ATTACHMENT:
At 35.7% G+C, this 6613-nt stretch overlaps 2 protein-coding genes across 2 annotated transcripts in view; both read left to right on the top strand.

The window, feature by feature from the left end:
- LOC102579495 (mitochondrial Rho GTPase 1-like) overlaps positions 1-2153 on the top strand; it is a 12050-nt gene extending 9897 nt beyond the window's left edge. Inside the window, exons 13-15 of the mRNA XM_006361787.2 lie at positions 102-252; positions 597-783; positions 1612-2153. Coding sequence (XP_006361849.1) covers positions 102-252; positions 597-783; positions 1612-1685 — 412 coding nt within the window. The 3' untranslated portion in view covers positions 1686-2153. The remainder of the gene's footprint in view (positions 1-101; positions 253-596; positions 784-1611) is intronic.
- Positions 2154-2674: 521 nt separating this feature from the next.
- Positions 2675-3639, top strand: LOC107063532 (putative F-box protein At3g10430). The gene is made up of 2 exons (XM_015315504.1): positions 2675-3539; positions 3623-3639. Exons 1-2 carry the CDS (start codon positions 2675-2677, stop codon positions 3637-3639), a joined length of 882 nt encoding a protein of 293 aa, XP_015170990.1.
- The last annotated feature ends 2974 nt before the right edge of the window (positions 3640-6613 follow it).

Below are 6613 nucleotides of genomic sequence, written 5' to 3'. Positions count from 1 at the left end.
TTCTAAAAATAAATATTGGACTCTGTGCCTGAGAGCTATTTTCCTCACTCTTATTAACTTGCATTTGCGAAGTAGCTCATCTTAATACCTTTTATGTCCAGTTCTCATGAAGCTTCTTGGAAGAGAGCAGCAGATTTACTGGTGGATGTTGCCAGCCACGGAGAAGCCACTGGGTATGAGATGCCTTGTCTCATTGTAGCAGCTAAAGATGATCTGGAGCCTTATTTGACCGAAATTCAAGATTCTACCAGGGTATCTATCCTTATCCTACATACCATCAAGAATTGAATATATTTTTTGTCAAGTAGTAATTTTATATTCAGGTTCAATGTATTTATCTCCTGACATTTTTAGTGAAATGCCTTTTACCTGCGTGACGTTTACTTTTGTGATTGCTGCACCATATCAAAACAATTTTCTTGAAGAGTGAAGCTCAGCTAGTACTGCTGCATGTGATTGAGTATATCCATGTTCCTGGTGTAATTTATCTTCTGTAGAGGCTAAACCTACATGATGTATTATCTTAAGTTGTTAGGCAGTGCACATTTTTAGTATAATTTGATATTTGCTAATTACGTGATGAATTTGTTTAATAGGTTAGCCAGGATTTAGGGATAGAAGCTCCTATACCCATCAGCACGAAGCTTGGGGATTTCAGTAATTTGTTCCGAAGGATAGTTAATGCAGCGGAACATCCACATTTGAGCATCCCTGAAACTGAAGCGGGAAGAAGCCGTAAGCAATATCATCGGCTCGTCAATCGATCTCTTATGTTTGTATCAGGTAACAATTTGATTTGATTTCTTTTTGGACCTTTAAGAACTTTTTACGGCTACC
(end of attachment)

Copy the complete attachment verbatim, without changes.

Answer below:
At 35.7% G+C, this 6613-nt stretch overlaps 2 protein-coding genes across 2 annotated transcripts in view; both read left to right on the top strand.

The window, feature by feature from the left end:
- LOC102579495 (mitochondrial Rho GTPase 1-like) overlaps positions 1-2153 on the top strand; it is a 12050-nt gene extending 9897 nt beyond the window's left edge. Inside the window, exons 13-15 of the mRNA XM_006361787.2 lie at positions 102-252; positions 597-783; positions 1612-2153. Coding sequence (XP_006361849.1) covers positions 102-252; positions 597-783; positions 1612-1685 — 412 coding nt within the window. The 3' untranslated portion in view covers positions 1686-2153. The remainder of the gene's footprint in view (positions 1-101; positions 253-596; positions 784-1611) is intronic.
- Positions 2154-2674: 521 nt separating this feature from the next.
- Positions 2675-3639, top strand: LOC107063532 (putative F-box protein At3g10430). The gene is made up of 2 exons (XM_015315504.1): positions 2675-3539; positions 3623-3639. Exons 1-2 carry the CDS (start codon positions 2675-2677, stop codon positions 3637-3639), a joined length of 882 nt encoding a protein of 293 aa, XP_015170990.1.
- The last annotated feature ends 2974 nt before the right edge of the window (positions 3640-6613 follow it).

Below are 6613 nucleotides of genomic sequence, written 5' to 3'. Positions count from 1 at the left end.
TTCTAAAAATAAATATTGGACTCTGTGCCTGAGAGCTATTTTCCTCACTCTTATTAACTTGCATTTGCGAAGTAGCTCATCTTAATACCTTTTATGTCCAGTTCTCATGAAGCTTCTTGGAAGAGAGCAGCAGATTTACTGGTGGATGTTGCCAGCCACGGAGAAGCCACTGGGTATGAGATGCCTTGTCTCATTGTAGCAGCTAAAGATGATCTGGAGCCTTATTTGACCGAAATTCAAGATTCTACCAGGGTATCTATCCTTATCCTACATACCATCAAGAATTGAATATATTTTTTGTCAAGTAGTAATTTTATATTCAGGTTCAATGTATTTATCTCCTGACATTTTTAGTGAAATGCCTTTTACCTGCGTGACGTTTACTTTTGTGATTGCTGCACCATATCAAAACAATTTTCTTGAAGAGTGAAGCTCAGCTAGTACTGCTGCATGTGATTGAGTATATCCATGTTCCTGGTGTAATTTATCTTCTGTAGAGGCTAAACCTACATGATGTATTATCTTAAGTTGTTAGGCAGTGCACATTTTTAGTATAATTTGATATTTGCTAATTACGTGATGAATTTGTTTAATAGGTTAGCCAGGATTTAGGGATAGAAGCTCCTATACCCATCAGCACGAAGCTTGGGGATTTCAGTAATTTGTTCCGAAGGATAGTTAATGCAGCGGAACATCCACATTTGAGCATCCCTGAAACTGAAGCGGGAAGAAGCCGTAAGCAATATCATCGGCTCGTCAATCGATCTCTTATGTTTGTATCAGGTAACAATTTGATTTGATTTCTTTTTGGACCTTTAAGAACTTTTTACGGCTACC